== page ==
By Talia Davis

The parshot for the week ending April 24 is Acharei Mot and Kedoshim. Acharei Mot means "after the death" in Hebrew and they are the fifth and sixth words (and first distinctive words) in the portion. Kedoshim means "holy ones" in Hebrew and is the fourteenth word (and first distinctive word) in that portion. Be sure to check out the cartoons at the end of this article for some great perspectives on these Torah portions.

The Sin of Nadab and Abihu: illustration from a Bible card published in 1907 via Wikimedia CCWe pick up here after the death of Aaron's sons, who were victims of their own passions. So G-d sends Moshe a manual to prevent this from happening again. No longer will the Jews be allowed to let their passions or bad habits get the best of them. There are three sections of this manual -- meat (how to eat when and where), sex (who and when), then atonement for the "oops" moments that are inevitable. See, G-d knows us and doesn't expect us never to make a mistake.

So, let's start with meat. There can be no blood in our meat. We cannot eat fresh corpses and the slaughter needs to happen at the Temple with a supervisor . . . but wait, there is not Temple any longer! That's right. And so today we have the kosher hecksher where a trained rabbi watches the preparation of the meat to ensure it is done properly.

Next is atonement. This details Yom Kippur, which is a 24-hour marathon of repentance with special clothing and diet. Different offerings representing different sins of the past.

Jews Praying in the Synagogue on Yom Kippur: by Maurycy Gottlieb via Wikimedia CCLastly, sex. This is a biggie with some clear and obvious prohibitions, like you can't sleep with a sibling, but this is also part of the parsha that is oft quoted in relation to homosexual relationships. Here is my drash. First, the language is clearly referring to men. You can't make the inference that it also applies to women or lesbians in the same fashion. So the language is very important in all of the Torah, and that doesn't change here. The text says you shouldn't sleep with a man as with a woman. Nowhere else does it say you don't do this like you do that. So why here? My theory is that it is reminding us that we can't just throw things around without thought. You can't thoughtlessly do this. It is easy for a man to sleep with a woman but it becomes harder for a man to sleep with a man. Harder in many senses. This is not a simple decision. We have to put thought behind our actions. Don't just take the easy way, be mindful. I don't read this as a condemnation of homosexuality.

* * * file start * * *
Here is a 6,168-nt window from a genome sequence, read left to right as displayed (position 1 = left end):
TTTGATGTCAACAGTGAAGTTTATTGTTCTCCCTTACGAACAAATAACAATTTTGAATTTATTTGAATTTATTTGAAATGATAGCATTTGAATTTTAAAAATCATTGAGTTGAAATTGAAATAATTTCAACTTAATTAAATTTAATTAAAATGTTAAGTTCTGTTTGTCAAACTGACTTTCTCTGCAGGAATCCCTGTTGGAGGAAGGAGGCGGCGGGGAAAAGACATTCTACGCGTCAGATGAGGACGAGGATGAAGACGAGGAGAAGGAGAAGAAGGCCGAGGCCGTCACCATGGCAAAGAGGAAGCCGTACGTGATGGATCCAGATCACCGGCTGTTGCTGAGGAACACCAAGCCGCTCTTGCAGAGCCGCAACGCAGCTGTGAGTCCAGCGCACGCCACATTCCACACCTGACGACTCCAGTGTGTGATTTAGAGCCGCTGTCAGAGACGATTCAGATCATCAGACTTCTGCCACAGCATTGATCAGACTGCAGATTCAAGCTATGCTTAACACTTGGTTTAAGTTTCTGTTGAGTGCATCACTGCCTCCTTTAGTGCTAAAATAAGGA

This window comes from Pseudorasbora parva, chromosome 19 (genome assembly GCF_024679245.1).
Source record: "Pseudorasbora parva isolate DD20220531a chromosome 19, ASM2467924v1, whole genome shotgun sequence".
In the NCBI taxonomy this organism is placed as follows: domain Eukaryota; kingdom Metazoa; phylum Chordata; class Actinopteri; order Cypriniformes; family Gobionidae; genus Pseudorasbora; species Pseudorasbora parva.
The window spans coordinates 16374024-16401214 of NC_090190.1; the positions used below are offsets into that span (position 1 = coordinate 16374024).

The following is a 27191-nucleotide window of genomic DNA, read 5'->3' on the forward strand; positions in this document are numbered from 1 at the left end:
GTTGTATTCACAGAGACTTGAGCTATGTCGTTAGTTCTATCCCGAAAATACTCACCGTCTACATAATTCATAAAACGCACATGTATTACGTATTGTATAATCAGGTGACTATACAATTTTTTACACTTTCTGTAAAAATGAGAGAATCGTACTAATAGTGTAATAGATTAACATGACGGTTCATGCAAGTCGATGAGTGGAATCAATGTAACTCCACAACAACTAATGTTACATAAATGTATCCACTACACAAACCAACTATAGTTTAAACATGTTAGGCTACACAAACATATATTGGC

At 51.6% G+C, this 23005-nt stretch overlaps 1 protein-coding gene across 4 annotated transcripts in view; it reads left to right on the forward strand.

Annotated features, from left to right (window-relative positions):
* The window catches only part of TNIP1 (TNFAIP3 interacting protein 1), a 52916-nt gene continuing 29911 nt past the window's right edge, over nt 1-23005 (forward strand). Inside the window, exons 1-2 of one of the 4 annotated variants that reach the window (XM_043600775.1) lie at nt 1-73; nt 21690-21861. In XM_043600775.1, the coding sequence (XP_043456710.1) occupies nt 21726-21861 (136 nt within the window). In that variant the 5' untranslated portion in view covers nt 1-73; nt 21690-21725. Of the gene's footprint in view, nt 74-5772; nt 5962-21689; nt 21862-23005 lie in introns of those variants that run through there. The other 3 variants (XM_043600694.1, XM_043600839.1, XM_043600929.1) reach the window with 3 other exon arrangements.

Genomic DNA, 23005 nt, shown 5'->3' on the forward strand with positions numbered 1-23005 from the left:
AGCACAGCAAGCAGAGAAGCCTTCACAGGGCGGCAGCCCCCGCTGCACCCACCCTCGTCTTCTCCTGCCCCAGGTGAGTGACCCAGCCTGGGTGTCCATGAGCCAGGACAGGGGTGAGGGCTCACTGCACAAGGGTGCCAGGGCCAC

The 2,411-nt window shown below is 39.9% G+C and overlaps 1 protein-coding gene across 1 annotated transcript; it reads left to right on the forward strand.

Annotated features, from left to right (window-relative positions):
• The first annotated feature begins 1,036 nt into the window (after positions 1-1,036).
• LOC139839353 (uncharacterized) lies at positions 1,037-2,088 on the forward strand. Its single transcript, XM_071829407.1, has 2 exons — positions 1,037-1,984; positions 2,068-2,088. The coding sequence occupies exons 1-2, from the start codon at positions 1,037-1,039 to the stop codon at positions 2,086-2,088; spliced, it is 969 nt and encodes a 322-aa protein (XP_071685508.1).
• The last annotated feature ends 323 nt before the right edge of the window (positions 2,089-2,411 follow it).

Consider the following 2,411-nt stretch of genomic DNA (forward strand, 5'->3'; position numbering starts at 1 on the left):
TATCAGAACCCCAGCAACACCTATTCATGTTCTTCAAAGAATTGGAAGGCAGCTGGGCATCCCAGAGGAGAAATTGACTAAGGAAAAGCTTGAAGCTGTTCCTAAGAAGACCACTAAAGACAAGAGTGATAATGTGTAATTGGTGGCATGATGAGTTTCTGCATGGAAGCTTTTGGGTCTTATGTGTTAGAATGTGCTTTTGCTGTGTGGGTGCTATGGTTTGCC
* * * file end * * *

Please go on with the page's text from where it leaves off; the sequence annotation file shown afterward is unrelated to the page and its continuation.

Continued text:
All three are about discipline and order but the Hebrew text, as always when it comes to Hebrew, is open to interpretation. In many of these prohibitions we see G-d reminding us that we are not like our neighbors; we are the chosen people, we are the tested people (the Hebrew word for chosen is bahar but becherah means tested; same shoresh or root), and we cannot go through our lives mindlessly. This wasn't just a reaction to the death of Aaron's sons but a gift of pro-action for our future.